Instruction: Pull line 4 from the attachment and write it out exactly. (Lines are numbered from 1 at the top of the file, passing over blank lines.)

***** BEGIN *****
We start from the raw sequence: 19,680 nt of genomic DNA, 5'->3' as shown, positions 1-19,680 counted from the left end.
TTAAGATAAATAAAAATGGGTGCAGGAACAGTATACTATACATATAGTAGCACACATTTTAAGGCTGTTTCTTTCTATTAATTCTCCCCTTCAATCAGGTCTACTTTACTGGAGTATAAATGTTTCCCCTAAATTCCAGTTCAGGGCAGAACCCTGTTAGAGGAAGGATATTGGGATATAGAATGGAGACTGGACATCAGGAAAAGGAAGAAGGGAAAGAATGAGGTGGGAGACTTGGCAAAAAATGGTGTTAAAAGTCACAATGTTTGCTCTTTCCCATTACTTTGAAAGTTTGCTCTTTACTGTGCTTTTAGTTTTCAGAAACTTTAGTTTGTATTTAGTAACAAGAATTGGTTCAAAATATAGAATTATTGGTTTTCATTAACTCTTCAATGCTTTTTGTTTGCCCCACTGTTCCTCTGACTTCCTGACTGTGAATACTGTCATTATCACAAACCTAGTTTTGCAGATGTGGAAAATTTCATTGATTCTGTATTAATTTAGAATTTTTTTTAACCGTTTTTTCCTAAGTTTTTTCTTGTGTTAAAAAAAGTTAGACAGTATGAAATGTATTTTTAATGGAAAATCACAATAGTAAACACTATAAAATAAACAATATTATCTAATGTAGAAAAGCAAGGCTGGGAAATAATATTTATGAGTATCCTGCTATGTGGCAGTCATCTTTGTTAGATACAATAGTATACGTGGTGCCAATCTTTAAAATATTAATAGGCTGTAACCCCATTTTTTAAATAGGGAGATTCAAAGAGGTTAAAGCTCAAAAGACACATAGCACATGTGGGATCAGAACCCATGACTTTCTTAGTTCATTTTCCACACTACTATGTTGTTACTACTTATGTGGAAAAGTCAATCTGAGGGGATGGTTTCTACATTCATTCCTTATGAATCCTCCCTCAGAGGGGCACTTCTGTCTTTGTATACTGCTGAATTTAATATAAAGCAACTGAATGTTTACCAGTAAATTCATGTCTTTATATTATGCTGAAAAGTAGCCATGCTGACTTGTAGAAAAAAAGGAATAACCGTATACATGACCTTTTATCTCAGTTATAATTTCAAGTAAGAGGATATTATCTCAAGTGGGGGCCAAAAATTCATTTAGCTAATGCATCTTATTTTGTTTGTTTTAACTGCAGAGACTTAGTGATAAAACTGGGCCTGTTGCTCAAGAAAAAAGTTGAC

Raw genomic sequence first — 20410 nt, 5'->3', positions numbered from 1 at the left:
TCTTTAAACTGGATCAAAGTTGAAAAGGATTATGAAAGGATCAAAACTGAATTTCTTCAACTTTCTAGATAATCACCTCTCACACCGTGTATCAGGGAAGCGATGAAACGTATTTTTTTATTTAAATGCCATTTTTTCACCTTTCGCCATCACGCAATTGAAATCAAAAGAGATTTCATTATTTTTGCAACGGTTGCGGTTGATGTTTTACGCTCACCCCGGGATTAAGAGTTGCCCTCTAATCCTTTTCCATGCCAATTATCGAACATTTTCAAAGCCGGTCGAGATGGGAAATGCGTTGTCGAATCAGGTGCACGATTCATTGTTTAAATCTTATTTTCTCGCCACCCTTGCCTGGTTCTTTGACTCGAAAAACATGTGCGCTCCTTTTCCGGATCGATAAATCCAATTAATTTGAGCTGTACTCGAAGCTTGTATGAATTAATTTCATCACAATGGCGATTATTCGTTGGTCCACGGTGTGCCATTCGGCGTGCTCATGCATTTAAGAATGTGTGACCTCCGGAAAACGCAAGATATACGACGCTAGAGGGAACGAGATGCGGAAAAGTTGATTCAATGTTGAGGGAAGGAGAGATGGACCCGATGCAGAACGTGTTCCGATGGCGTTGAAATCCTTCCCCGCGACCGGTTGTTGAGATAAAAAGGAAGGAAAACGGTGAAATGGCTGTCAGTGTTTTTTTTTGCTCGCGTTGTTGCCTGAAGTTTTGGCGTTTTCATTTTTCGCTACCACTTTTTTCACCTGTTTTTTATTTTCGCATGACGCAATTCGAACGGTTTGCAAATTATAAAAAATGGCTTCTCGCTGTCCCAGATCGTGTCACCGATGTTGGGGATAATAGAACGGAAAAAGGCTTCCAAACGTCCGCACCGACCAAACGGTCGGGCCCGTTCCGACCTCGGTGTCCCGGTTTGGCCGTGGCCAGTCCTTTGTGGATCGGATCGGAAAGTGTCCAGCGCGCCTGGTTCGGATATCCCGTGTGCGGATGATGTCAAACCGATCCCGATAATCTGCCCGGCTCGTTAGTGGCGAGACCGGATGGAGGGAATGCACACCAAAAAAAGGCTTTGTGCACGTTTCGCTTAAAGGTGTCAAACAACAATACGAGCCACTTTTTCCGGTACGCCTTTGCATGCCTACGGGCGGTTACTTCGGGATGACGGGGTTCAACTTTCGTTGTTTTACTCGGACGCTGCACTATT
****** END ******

TCTTTAAACTGGATCAAAGTTGAAAAGGATTATGAAAGGATCAAAACTGAATTTCTTCAACTTTCTAGATAATCACCTCTCACACCGTGTATCAGGGAAGCGATGAAACGTATTTTTTTATTTAAATGCCATTTTTTCACCTTTCGCCATCACGCAATTGAAATCAAAAGAGATTTCATTATTTTTGCAACGGTTGCGGTTGATGTTTTACGCTCACCCCGGGATTAAGAGTTGCCCTCTAATCCTTTTCCATGCCAATTATCGAACATTTTCAAAGCCGGTCGAGATGGGAAATGCGTTGTCGAATCAGGTGCACGATTCATTGTTTAAATCTTATTTTCTCGCCACCCTTGCCTGGTTCTTTGACTCGAAAAACATGTGCGCTCCTTTTCCGGATCGATAAATCCAATTAATTTGAGCTGTACTCGAAGCTTGTATGAATTAATTTCATCACAATGGCGATTATTCGTTGGTCCACGGTGTGCCATTCGGCGTGCTCATGCATTTAAGAATGTGTGACCTCCGGAAAACGCAAGATATACGACGCTAGAGGGAACGAGATGCGGAAAAGTTGATTCAATGTTGAGGGAAGGAGAGATGGACCCGATGCAGAACGTGTTCCGATGGCGTTGAAATCCTTCCCCGCGACCGGTTGTTGAGATAAAAAGGAAGGAAAACGGTGAAATGGCTGTCAGTGTTTTTTTTTGCTCGCGTTGTTGCCTGAAGTTTTGGCGTTTTCATTTTTCGCTACCACTTTTTTCACCTGTTTTTTATTTTCGCATGACGCAATTCGAACGGTTTGCAAATTATAAAAAATGGCTTCTCGCTGTCCCAGATCGTGTCACCGATGTTGGGGATAATAGAACGGAAAAAGGCTTCCAAACGTCCGCACCGACCAAACGGTCGGGCCCGTTCCGACCTCGGTGTCCCGGTTTGGCCGTGGCCAGTCCTTTGTGGATCGGATCGGAAAGTGTCCAGCGCGCCTGGTTCGGATATCCCGTGTGCGGATGATGTCAAACCGATCCCGATAATCTGCCCGGCTCGTTAGTGGCGAGACCGGATGGAGGGAATGCACACCAAAAAAAGGCTTTGTGCACGTTTCGCTTAAAGGTGTCAAACAACAATACGAGCCACTTTTTCCGGTACGCCTTTGCATGCCTACGGGCGGTTACTTCGGGATGACGGGGTTCAACTTTCGTTGTTTTACTCGGACGCTGCACTATT